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UNHCR Introduces New Modality of Assistance in Kazakhstan

ASTANA, KAZAKHSTAN. While UNHCR in Kazakhstan has provided financial assistance to the most vulnerable persons of concern since late 1990s, this year the Office introduces a pro-active approach to the use and scaling-up of cash-based interventions (CBIs). It means moving from mixed assistance modality towards harmonised cash based interventions in the form of Multipurpose Cash Grants (MPGs) for refugees and asylum seekers in the most vulnerable and destitute situations. The purpose of MPGs is to assist vulnerable persons of concern through the delivery of a one-time unconditional cash grant meant to address multiple needs including those previously covered through in-kind assistance (medicine, clothes, sanitary items, school supplies for students, etc.).

MPGs are seen as more dignified and cost-effective way of assisting persons of concern as they give the recipients of assistance greater dignity of choice and flexibility in identifying their own priority needs. In the context of Kazakhstan with stable markets and favourable security situation, MPGs are recognized as the most appropriate response modality to meet the basic needs of vulnerable refugees and asylum seekers.

On 3 February 2017, UNHCR through its partner Kazakhstan Red Crescent Society delivered first MPGs to 42 most vulnerable families of refugees and asylum seekers residing in Almaty. While it may take some time for the recipients of assistance to get used to the new modality and learn how to manage their own family budget, the feedback received so far is quite positive and hopeful.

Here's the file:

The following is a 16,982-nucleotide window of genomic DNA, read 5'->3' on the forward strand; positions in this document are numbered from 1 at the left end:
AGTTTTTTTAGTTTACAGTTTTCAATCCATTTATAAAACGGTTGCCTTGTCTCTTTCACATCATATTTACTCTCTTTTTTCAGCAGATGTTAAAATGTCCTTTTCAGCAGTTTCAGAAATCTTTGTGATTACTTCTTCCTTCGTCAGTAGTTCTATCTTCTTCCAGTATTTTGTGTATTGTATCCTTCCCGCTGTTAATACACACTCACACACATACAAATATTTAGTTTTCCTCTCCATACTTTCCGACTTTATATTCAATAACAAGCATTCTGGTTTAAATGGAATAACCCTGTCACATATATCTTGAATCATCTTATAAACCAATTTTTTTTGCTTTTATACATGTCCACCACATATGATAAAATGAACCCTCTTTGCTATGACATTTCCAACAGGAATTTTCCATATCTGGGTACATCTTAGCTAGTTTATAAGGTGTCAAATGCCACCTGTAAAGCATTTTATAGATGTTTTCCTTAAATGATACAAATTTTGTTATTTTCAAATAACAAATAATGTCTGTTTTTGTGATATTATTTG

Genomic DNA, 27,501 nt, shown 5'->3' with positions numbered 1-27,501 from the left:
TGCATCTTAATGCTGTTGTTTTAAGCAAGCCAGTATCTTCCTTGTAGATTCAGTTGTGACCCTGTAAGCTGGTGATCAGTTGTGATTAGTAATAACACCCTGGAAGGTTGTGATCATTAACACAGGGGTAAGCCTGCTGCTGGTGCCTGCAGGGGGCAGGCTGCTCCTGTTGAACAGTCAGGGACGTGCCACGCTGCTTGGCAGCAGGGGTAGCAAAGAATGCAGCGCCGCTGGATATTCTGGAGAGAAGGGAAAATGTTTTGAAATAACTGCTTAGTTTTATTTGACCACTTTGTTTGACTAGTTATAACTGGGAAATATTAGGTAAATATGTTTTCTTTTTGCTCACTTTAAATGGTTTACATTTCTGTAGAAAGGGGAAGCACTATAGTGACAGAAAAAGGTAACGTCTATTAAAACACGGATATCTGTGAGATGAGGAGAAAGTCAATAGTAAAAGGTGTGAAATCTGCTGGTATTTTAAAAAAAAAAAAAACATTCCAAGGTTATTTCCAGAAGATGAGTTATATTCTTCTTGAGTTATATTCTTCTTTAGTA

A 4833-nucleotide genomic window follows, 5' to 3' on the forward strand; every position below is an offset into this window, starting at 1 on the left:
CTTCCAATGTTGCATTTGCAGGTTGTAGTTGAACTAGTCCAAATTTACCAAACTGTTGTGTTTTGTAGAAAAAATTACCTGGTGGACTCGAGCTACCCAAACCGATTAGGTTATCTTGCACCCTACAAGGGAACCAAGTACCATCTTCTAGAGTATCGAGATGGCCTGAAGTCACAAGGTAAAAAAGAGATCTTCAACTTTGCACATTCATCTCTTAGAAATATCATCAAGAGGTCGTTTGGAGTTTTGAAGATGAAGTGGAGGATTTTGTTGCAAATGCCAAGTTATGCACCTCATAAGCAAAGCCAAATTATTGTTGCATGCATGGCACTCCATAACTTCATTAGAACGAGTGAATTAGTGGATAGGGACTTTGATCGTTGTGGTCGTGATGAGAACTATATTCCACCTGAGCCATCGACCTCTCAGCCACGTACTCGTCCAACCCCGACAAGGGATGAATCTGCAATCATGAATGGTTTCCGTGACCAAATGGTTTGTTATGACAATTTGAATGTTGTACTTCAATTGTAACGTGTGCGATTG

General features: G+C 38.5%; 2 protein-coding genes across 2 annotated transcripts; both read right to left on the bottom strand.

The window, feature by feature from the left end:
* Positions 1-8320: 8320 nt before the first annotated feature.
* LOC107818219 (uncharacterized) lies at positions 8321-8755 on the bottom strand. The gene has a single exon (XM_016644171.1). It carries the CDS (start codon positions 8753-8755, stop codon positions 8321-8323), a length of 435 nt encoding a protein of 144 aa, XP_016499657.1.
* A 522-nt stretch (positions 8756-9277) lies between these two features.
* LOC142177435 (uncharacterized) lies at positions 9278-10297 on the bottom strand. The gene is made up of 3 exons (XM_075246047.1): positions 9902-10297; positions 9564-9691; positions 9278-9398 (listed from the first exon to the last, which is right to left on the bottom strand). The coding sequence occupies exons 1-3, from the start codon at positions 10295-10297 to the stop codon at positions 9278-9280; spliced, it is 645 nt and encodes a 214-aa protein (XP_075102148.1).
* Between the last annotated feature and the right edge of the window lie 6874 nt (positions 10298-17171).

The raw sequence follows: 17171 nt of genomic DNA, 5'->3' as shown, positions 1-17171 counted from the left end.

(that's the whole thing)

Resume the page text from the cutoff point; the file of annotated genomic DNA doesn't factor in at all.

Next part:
“It is very convenient for my family to receive cash. We can immediately pay three-month rent of our apartment,” refugee from Uzbekistan and single mother of five says, “besides, we can now plan our budget and even start saving some money for unforeseen expenses”.

“Cash distribution is of great value for us as the amount increased and we can now plan our expenditures and spend money in accordance with our urgent needs,” confirms Syrian refugee who fled the conflict in Syria in 2012.

“In the past, my children could not select school uniforms or supplies they liked and had to use what they were given. Now we can enjoy the freedom of choice and buy things we like and save money buying in cheaper places. This is a great opportunity for children to practise decision-making and get things in accordance with their age preferences,” says refugee from Uzbekistan and single father of four. “As for planning and saving, I will now be able to regulate our budget and expenses. For example, if we do not have medical expenses this month, I will be able allocate this amount to buy more food for my children.  We have to be more flexible to raise our children,” he adds.

It is expected that the use of MPGs will improve cost-efficiency and effectiveness in the provision of protection and solutions. The UNHCR also hopes that the new assistance modality will promote better integration of persons of concern in the host community and support local trade and economy.